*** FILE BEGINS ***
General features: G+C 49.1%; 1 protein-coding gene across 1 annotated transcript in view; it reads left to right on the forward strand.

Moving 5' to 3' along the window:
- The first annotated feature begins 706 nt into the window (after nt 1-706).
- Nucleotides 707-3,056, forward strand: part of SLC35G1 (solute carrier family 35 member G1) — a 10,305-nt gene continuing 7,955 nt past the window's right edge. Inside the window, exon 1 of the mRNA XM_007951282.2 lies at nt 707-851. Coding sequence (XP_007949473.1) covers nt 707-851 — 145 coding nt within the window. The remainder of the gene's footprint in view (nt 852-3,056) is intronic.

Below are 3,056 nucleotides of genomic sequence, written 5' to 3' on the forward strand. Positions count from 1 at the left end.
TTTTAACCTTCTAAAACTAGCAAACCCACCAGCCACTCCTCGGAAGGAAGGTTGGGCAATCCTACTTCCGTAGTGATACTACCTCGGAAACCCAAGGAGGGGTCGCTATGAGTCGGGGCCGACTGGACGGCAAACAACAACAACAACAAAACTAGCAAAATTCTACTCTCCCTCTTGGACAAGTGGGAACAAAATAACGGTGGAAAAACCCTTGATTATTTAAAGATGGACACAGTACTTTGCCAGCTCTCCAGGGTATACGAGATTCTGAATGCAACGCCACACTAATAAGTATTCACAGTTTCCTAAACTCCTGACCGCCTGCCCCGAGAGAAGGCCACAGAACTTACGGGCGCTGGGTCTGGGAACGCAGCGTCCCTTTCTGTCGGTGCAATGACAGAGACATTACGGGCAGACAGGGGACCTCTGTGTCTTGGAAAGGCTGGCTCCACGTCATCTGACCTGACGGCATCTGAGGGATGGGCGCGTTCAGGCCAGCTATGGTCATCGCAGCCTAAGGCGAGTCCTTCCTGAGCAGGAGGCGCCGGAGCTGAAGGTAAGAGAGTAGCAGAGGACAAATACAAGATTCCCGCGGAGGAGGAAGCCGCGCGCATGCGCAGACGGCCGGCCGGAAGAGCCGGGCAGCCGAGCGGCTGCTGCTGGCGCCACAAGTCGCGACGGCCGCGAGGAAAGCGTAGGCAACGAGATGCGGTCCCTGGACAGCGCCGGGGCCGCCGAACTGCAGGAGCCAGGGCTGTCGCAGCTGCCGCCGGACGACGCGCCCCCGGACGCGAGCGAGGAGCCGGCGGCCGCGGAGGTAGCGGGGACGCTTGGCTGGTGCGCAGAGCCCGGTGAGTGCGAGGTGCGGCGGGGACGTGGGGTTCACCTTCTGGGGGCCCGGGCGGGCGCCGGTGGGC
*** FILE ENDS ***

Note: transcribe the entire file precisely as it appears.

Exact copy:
General features: G+C 49.1%; 1 protein-coding gene across 1 annotated transcript in view; it reads left to right on the forward strand.

Moving 5' to 3' along the window:
- The first annotated feature begins 706 nt into the window (after nt 1-706).
- Nucleotides 707-3,056, forward strand: part of SLC35G1 (solute carrier family 35 member G1) — a 10,305-nt gene continuing 7,955 nt past the window's right edge. Inside the window, exon 1 of the mRNA XM_007951282.2 lies at nt 707-851. Coding sequence (XP_007949473.1) covers nt 707-851 — 145 coding nt within the window. The remainder of the gene's footprint in view (nt 852-3,056) is intronic.

Below are 3,056 nucleotides of genomic sequence, written 5' to 3' on the forward strand. Positions count from 1 at the left end.
TTTTAACCTTCTAAAACTAGCAAACCCACCAGCCACTCCTCGGAAGGAAGGTTGGGCAATCCTACTTCCGTAGTGATACTACCTCGGAAACCCAAGGAGGGGTCGCTATGAGTCGGGGCCGACTGGACGGCAAACAACAACAACAACAAAACTAGCAAAATTCTACTCTCCCTCTTGGACAAGTGGGAACAAAATAACGGTGGAAAAACCCTTGATTATTTAAAGATGGACACAGTACTTTGCCAGCTCTCCAGGGTATACGAGATTCTGAATGCAACGCCACACTAATAAGTATTCACAGTTTCCTAAACTCCTGACCGCCTGCCCCGAGAGAAGGCCACAGAACTTACGGGCGCTGGGTCTGGGAACGCAGCGTCCCTTTCTGTCGGTGCAATGACAGAGACATTACGGGCAGACAGGGGACCTCTGTGTCTTGGAAAGGCTGGCTCCACGTCATCTGACCTGACGGCATCTGAGGGATGGGCGCGTTCAGGCCAGCTATGGTCATCGCAGCCTAAGGCGAGTCCTTCCTGAGCAGGAGGCGCCGGAGCTGAAGGTAAGAGAGTAGCAGAGGACAAATACAAGATTCCCGCGGAGGAGGAAGCCGCGCGCATGCGCAGACGGCCGGCCGGAAGAGCCGGGCAGCCGAGCGGCTGCTGCTGGCGCCACAAGTCGCGACGGCCGCGAGGAAAGCGTAGGCAACGAGATGCGGTCCCTGGACAGCGCCGGGGCCGCCGAACTGCAGGAGCCAGGGCTGTCGCAGCTGCCGCCGGACGACGCGCCCCCGGACGCGAGCGAGGAGCCGGCGGCCGCGGAGGTAGCGGGGACGCTTGGCTGGTGCGCAGAGCCCGGTGAGTGCGAGGTGCGGCGGGGACGTGGGGTTCACCTTCTGGGGGCCCGGGCGGGCGCCGGTGGGC